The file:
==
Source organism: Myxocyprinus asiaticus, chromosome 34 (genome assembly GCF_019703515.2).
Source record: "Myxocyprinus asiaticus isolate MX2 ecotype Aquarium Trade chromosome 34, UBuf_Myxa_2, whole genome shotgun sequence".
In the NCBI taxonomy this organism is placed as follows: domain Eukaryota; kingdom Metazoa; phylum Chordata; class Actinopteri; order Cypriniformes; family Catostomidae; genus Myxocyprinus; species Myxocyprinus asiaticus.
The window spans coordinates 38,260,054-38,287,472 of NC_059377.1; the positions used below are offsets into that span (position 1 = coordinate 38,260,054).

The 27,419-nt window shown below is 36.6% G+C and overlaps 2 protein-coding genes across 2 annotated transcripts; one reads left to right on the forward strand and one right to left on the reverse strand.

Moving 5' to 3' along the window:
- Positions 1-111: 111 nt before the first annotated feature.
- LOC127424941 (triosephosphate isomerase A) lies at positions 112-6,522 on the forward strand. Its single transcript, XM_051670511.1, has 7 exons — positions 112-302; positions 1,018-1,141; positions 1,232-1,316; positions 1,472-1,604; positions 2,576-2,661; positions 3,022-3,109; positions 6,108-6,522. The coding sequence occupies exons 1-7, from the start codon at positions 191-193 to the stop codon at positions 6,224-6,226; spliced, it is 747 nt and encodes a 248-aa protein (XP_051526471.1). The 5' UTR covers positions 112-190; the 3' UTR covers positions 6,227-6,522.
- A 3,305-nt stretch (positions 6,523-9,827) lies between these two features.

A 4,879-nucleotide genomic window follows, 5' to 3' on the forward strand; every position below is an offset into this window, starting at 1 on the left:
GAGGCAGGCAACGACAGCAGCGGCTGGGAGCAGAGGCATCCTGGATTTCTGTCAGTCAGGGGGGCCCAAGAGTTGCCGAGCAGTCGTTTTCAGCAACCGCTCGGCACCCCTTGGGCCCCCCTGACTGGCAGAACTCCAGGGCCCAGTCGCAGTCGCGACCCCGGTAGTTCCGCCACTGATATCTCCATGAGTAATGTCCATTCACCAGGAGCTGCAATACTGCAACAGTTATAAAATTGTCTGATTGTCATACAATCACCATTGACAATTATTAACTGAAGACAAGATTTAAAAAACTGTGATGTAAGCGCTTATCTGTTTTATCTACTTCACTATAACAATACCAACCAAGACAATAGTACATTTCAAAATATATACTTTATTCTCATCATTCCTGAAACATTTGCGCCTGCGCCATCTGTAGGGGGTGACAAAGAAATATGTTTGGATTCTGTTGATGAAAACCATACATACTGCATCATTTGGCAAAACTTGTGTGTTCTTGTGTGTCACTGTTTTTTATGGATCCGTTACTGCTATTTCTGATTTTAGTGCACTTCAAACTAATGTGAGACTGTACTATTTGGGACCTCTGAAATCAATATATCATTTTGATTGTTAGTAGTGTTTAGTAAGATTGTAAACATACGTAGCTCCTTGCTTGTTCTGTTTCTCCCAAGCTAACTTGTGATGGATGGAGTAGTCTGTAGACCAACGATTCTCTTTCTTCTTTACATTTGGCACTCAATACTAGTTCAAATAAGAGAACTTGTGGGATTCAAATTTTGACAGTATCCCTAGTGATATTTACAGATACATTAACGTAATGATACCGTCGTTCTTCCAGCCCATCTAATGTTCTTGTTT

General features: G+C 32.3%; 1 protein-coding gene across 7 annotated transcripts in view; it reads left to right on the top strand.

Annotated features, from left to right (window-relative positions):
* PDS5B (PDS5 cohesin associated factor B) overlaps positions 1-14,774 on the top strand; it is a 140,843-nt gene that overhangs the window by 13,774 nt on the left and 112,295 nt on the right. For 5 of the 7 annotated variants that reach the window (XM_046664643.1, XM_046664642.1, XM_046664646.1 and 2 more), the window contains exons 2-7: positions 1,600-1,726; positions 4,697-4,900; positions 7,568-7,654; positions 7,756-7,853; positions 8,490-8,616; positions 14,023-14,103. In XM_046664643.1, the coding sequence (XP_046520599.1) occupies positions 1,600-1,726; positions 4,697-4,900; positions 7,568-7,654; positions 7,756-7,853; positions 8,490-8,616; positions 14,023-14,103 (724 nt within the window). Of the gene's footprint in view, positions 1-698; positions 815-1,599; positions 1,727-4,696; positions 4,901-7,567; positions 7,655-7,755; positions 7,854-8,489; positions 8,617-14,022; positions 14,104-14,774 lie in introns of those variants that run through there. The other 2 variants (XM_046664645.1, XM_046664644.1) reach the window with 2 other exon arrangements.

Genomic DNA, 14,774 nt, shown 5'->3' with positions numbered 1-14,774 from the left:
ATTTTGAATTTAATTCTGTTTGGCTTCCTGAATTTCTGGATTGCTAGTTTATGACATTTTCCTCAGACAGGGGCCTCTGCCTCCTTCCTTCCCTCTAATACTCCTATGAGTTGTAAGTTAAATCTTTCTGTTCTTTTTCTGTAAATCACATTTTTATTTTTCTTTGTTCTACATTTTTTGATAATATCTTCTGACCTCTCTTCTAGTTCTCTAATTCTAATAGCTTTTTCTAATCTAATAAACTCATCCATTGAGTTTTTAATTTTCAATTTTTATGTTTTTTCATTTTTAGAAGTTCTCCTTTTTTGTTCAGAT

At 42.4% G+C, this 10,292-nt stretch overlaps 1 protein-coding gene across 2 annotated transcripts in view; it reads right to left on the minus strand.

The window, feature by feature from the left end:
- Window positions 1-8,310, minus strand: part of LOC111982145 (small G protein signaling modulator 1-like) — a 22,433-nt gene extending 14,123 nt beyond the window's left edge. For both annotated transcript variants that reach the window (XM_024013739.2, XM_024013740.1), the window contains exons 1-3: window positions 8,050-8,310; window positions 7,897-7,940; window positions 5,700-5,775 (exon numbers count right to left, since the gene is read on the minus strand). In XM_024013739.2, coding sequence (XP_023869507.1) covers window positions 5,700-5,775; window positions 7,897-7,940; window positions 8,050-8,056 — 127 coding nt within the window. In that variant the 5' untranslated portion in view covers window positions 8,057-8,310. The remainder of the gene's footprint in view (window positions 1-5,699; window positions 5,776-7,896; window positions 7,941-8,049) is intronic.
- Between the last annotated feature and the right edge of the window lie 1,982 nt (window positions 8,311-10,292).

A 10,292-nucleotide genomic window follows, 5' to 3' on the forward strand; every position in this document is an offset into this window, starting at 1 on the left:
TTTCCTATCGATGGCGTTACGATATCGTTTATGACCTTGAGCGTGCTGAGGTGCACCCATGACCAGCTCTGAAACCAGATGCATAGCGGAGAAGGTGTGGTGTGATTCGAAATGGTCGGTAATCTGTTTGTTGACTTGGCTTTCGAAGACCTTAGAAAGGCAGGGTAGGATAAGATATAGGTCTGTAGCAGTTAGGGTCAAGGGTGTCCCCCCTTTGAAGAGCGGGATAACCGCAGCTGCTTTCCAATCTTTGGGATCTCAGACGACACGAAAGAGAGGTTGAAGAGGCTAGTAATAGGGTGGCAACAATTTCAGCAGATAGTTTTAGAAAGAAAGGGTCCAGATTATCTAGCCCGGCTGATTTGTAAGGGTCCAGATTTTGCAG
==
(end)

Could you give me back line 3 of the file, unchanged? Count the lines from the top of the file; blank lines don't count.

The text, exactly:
In the NCBI taxonomy this organism is placed as follows: domain Eukaryota; kingdom Metazoa; phylum Chordata; class Actinopteri; order Cypriniformes; family Catostomidae; genus Myxocyprinus; species Myxocyprinus asiaticus.